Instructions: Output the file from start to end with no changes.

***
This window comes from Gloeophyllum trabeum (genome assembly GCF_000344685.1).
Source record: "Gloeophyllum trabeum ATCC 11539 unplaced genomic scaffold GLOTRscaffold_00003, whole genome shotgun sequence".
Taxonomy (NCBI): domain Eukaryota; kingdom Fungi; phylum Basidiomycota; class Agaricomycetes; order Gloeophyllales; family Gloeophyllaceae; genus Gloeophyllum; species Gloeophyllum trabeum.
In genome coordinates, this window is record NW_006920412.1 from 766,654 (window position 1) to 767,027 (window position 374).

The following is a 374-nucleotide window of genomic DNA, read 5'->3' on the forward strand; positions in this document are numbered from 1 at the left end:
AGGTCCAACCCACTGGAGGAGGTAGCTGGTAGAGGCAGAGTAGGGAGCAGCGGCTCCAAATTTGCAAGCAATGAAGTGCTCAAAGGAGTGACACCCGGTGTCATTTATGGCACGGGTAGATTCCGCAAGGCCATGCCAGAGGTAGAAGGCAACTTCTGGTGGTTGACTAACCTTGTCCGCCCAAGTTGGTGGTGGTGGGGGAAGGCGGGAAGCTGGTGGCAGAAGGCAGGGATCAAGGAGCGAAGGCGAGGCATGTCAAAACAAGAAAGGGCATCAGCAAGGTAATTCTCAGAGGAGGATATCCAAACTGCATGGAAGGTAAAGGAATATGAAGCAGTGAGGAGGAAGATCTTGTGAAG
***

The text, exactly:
This window comes from Gloeophyllum trabeum (genome assembly GCF_000344685.1).
Source record: "Gloeophyllum trabeum ATCC 11539 unplaced genomic scaffold GLOTRscaffold_00003, whole genome shotgun sequence".
Taxonomy (NCBI): domain Eukaryota; kingdom Fungi; phylum Basidiomycota; class Agaricomycetes; order Gloeophyllales; family Gloeophyllaceae; genus Gloeophyllum; species Gloeophyllum trabeum.
In genome coordinates, this window is record NW_006920412.1 from 766,654 (window position 1) to 767,027 (window position 374).

The following is a 374-nucleotide window of genomic DNA, read 5'->3' on the forward strand; positions in this document are numbered from 1 at the left end:
AGGTCCAACCCACTGGAGGAGGTAGCTGGTAGAGGCAGAGTAGGGAGCAGCGGCTCCAAATTTGCAAGCAATGAAGTGCTCAAAGGAGTGACACCCGGTGTCATTTATGGCACGGGTAGATTCCGCAAGGCCATGCCAGAGGTAGAAGGCAACTTCTGGTGGTTGACTAACCTTGTCCGCCCAAGTTGGTGGTGGTGGGGGAAGGCGGGAAGCTGGTGGCAGAAGGCAGGGATCAAGGAGCGAAGGCGAGGCATGTCAAAACAAGAAAGGGCATCAGCAAGGTAATTCTCAGAGGAGGATATCCAAACTGCATGGAAGGTAAAGGAATATGAAGCAGTGAGGAGGAAGATCTTGTGAAG